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The state’s push to have smaller school districts consolidate into countywide entities for administrative purposes makes sense. To make it happen, the General Assembly authorized incentive money.

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Districts such as Bamberg County’s two have submitted proposals for consolidation – a plan that calls for a new administrative office for the consolidated district at a cost of $8.5 million and $450,000 to either pay severance or keep as consultants the top administrators from Bamberg and Denmark schools who lose their jobs. The Bamberg districts are not alone with “wish list” consolidation plans. In total, the eight districts statewide want $210 million to make the mergers happen, more than four times the money set aside by the legislature.

We’ve been a longtime advocate of consolidating administrative functions in the state’s school districts, including Bamberg’s. We’ve also contended that even larger counties should reduce administrative expenses through consolidating their districts into one countywide unit. And we supported the consolidation of Orangeburg County’s three districts into one, which became effective with this school year.

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But the Orangeburg experience to date is a disappointment. Lawmakers’ intention was to see the merger reduce expenses, particularly related to administration. New efficiencies were to be found with emphasis on the classroom and directly improving education in Orangeburg County. Ideally, consolidation was to result also in lower taxes.

Yet the new school board approved a budget for the countywide district that is nearly $4 million greater than the combined budgets of the three former districts. And while the tax bills are not yet finalized as the impact of debt has not yet been revealed, there is little likelihood of reduction.

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There are more issues. This newspaper is frequently contacted by teachers, parents and interested parties about the schools. That was true before consolidation and continues. And while not all complaints can be treated as gospel, two are consistent in consolidation’s first year: too few teachers and too many administrators.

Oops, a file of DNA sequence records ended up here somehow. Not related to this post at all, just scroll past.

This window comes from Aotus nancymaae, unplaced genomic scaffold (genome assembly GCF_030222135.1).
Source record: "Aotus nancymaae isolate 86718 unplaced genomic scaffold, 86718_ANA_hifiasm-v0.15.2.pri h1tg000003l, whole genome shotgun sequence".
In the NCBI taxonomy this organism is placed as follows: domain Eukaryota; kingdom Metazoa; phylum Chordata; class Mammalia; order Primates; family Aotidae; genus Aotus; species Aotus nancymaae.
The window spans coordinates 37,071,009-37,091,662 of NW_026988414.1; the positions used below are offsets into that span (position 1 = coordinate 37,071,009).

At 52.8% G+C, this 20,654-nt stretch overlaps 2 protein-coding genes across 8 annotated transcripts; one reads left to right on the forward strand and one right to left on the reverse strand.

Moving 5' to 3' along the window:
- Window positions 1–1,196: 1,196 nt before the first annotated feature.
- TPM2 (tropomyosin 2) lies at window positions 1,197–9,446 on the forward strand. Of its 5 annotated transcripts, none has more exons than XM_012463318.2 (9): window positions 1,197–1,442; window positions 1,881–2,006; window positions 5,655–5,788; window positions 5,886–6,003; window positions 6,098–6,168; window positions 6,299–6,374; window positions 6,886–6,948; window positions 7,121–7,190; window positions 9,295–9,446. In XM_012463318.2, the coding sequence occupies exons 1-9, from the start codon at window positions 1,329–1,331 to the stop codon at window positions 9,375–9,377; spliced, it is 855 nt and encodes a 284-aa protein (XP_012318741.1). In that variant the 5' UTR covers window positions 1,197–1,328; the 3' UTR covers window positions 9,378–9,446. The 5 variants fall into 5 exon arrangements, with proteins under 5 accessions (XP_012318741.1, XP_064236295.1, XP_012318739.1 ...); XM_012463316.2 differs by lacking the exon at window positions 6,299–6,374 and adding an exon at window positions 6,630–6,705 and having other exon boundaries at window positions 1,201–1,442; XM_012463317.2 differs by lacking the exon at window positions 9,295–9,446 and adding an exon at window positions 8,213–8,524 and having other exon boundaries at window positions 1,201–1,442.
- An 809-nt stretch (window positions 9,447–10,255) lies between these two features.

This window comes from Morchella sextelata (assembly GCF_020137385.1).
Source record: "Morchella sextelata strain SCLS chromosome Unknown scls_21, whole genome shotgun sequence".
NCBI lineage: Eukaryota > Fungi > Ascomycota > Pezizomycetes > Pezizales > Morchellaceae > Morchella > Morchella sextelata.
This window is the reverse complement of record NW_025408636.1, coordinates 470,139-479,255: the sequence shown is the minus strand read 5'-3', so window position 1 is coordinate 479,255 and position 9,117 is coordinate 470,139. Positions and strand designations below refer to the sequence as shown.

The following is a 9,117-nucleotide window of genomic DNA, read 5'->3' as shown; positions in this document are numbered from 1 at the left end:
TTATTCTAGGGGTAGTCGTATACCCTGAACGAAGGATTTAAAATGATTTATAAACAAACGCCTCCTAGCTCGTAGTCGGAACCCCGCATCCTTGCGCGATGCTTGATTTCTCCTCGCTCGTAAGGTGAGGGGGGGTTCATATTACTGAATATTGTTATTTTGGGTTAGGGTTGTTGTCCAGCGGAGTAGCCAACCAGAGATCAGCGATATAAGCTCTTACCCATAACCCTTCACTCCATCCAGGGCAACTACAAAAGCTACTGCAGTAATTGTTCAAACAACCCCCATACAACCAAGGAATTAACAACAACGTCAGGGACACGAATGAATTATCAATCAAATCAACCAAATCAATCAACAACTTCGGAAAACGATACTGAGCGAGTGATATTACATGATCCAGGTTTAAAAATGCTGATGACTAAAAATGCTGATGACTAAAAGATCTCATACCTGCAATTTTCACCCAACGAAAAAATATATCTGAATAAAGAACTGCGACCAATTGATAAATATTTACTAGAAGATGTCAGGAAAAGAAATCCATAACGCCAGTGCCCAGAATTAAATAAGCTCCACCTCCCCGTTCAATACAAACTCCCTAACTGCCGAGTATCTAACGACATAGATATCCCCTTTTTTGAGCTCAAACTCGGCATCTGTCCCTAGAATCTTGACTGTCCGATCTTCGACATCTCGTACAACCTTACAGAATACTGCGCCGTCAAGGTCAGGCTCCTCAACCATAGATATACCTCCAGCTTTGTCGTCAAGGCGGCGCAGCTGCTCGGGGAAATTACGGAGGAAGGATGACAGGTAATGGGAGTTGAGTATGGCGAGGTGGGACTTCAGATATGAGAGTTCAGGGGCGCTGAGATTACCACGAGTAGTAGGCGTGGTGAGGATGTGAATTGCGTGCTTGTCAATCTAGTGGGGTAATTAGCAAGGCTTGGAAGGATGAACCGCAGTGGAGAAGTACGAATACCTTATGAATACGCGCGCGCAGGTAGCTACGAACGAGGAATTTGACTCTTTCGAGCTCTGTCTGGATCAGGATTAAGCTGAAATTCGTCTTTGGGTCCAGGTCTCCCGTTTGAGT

One group of parents and citizens writes: “This consolidation has not been a smooth transition to say the least. We really don’t think that those who were directly involved with this consolidation considered the students and teachers, but were more concerned about the politics of it. Our board members do not seem to have a clue about who to hire to lead this school district. … A lot of money and our hard-earned tax dollars were invested into superintendents ... This is definitely a ‘top heavy’ district.”

Orangeburg Rep. Gilda Cobb-Hunter was a leading proponent of consolidation here and supports the same in other counties. Yet she is right in what she told The Post and Courier of Charleston: Orangeburg County is no model for consolidation.

“The administrative costs are still too high. The board did not make the cuts that should’ve been made” at the district level. “So my advice to districts considering consolidation is to figure out how to make those tough decisions.”

Based on the consolidation proposals put forward by Bamberg’s districts and other small ones, which already have the highest per-pupil administrative costs, making tough decisions about reducing those costs is not the priority. So as much as the General Assembly is often accused of overstepping bounds and making demands of officials on the local level, lawmakers’ best approach is to go the route of mandates again with regard to school district consolidations and what they must achieve in the way of cost savings and improved classroom experiences.

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